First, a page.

how to build consensus in politics, from a cognitive psychologists’ standpoint
Yesterday, we touched on how a political party’s concerns are probably not your concerns, and that they’re essentially machines to win elections and funnel money to those they support. Prior to that, we talked about some of the damage done by hyper-partisan media to the work in building consensus and adapting to rapid change. Now, let’s bring these things together with a dash of science courtesy of a cognitive psychologist interested in bridging the political and cultural divides. His advice can be boiled down to a simple rule: find what you have in common before talking politics. People are more likely to listen to different opinions from someone to whom they can relate than someone they’re told is everything they oppose personified. Seems like an obvious strategy, right? So why is it so rare to see it in action?
Well, the media is in no small part complicit in it. Political coverage usually focuses on the horse race aspect of elections and pays little more than some lip service to people’s actual concerns, so a staunchly pro-life voter won’t get to hear a pro-choice voter explaining that her preference would be to use an abortion as a last resort and find a commonality in the moral pause that the procedure gives them. Partisan echo chambers exacerbate the problem with both their lies and fact-free rants, and the “othering” of political opponents, portraying them as existential threats. They effectively train their followers to take a position supported by another party not at as one opinion this person happens to share with the opposition, but as shorthand for “I am everything you hate in the guise of a human being” and trigger talking points fights one could as well copy and paste to save the effort.
With that said, there are and always will be differences of opinion that will pose an existential threat to the group on the other side. Pretending that it’s never the case and we can meet in the middle on all issues is simply what’s known as the nirvana fallacy. Someone who believes that same sex marriage needs to be illegal and trans people must be assigned genders and forced to remain in them or risk prosecution is in fact an existential threat to gay and trans people. But what’s the likelihood the person holding this view ever met and interacted with gay and trans people for an extended period of time, or found any common interest with them? Almost every ex-bigot cites getting to know the people they were supposed to hate and seeing depth to them as individuals, not targets, as the reason why they abandoned their bigotry. It’s awfully hard to persecute people you know as people, not statistics.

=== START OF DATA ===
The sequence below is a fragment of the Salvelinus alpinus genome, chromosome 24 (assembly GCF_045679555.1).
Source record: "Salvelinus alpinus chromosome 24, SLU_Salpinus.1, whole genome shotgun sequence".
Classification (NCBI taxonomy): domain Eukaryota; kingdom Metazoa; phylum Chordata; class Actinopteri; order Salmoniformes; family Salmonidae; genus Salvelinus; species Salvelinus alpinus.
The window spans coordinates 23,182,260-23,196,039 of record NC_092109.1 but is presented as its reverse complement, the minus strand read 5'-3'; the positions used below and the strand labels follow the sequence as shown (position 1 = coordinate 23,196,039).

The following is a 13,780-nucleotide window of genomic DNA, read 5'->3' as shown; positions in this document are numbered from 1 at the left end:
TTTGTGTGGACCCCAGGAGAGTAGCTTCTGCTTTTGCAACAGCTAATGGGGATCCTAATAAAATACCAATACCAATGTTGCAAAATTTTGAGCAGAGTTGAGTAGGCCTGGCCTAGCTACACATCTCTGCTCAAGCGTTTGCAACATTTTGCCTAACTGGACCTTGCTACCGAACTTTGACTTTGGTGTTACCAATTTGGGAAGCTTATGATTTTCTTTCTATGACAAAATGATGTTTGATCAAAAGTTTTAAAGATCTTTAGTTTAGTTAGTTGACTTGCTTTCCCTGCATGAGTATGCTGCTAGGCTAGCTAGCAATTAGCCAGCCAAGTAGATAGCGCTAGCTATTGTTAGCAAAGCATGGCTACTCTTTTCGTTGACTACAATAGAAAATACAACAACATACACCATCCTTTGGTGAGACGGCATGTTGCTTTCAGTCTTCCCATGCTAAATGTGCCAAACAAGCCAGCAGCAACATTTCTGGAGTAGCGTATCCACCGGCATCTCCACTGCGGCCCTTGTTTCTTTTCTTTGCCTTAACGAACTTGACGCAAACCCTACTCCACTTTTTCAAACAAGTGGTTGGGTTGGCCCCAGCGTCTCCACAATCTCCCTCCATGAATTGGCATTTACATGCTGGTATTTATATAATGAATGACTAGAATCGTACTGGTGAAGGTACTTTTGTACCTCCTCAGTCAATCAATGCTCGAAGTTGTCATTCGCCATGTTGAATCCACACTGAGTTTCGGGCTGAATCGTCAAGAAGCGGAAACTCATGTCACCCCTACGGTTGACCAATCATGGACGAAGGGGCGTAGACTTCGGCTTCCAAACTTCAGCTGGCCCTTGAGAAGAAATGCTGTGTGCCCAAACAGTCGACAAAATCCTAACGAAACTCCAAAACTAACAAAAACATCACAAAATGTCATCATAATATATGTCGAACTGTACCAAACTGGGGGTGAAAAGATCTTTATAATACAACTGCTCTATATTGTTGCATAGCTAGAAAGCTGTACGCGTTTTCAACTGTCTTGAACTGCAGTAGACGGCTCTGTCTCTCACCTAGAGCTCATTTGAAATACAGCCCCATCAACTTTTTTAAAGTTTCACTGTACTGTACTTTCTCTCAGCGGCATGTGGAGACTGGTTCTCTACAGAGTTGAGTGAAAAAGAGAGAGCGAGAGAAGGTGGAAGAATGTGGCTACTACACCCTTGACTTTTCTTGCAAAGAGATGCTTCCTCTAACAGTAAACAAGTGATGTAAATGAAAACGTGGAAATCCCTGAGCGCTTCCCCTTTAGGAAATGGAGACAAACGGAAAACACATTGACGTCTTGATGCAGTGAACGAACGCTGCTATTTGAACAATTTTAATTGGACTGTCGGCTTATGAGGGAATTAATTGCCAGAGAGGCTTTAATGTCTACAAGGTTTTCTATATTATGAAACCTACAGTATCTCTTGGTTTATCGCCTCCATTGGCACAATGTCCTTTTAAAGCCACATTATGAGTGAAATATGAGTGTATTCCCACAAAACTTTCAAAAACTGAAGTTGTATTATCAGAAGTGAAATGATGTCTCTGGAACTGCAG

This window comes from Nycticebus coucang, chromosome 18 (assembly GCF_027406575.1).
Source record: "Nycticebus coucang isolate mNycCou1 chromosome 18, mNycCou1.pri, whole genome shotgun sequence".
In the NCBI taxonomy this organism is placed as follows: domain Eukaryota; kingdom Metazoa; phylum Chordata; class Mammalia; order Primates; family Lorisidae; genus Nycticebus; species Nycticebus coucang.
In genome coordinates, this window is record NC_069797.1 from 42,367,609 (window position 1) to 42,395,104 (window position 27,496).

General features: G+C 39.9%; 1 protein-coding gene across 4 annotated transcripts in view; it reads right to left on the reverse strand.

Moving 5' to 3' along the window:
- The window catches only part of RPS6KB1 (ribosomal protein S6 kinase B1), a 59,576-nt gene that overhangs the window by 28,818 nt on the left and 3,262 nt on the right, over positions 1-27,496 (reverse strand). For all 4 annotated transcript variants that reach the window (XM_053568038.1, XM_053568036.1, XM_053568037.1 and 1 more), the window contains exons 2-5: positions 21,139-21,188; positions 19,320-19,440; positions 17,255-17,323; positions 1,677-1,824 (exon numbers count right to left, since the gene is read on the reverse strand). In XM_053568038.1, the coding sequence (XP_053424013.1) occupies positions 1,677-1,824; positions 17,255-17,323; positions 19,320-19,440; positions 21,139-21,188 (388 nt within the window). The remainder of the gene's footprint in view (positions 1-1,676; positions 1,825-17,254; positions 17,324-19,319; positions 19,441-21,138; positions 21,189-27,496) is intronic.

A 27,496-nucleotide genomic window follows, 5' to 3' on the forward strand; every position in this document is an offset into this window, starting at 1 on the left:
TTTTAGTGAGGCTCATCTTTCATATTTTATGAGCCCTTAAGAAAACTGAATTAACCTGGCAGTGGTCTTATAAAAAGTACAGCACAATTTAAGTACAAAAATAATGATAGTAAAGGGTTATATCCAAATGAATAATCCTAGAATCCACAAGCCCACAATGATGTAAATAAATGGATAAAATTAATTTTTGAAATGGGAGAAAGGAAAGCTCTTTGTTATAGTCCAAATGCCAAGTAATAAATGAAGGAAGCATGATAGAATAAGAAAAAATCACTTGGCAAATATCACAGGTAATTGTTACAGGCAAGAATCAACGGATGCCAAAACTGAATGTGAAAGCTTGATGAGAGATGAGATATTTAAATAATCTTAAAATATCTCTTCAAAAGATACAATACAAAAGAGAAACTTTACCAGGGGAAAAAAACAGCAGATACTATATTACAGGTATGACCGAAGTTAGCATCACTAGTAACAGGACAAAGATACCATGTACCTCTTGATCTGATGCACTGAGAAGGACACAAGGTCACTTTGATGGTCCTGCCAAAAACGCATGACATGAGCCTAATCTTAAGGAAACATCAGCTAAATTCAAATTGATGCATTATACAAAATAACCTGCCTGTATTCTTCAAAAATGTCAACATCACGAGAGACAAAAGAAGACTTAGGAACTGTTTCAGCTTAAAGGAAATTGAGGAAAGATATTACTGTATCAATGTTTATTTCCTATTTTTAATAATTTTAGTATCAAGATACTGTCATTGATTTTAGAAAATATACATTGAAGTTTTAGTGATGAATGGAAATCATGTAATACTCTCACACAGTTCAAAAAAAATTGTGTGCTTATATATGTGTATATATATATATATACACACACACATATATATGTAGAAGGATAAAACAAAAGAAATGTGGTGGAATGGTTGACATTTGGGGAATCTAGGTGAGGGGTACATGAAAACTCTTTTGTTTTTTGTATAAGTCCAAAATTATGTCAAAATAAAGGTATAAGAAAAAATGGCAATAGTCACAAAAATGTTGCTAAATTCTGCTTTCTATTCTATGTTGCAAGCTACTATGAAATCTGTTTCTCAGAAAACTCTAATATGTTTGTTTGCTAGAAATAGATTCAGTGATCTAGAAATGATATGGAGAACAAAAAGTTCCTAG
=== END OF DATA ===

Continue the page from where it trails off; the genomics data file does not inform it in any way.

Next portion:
Now, this may be my controversial thought of the day, but I would guess that this is why people in those dense urban cores and diverse neighborhoods will vote for more liberal candidates. They’re surrounded by different people from diverse backgrounds every day, and now just can’t stomach the anti-everyone-who-isn’t-a-middle-aged-white-Christian-male rhetoric, which now pushed a lot of people out of the Republican Party in recent years. Imagine going to the polls to “put the queers and libtards back where they belong” to pull the lever in favor of laws punishing the really nice left-leaning couple who goes to your church and whose kids play with yours, or your gay neighbor who lent you a lawnmower when yours broke down, or the immigrant in your office working hard to give her family a better life than they had in their country of birth. You know the people who will be negatively affected by name.
You might still do it, but it will give you pause. At some point, you’ll at least want to ask why these people’s beliefs are so different and change some of yours and theirs as well. Today, consensus-building is a dirty word while the right convulses from the temper tantrums of its most vocal and most radical members, and their obvious and blatant hatred towards the left is calcifying the liberals’ paeans to compromise as well. But we need to stop treating any political disagreement as a personal affront and stop using all those handy, but ultimately biased talking points of very questionable factuality. We need to be able to explain our beliefs in our own words and start with finding the things we share rather than on which we disagree. And most importantly, as any psychologist will tell you, we need to treat our disagreements as healthy because most of the time, they are. It’s the partisan machines that turn what should be normal, healthy debate, and weaponize it into culture wars where we exist as pawns to help them win an election.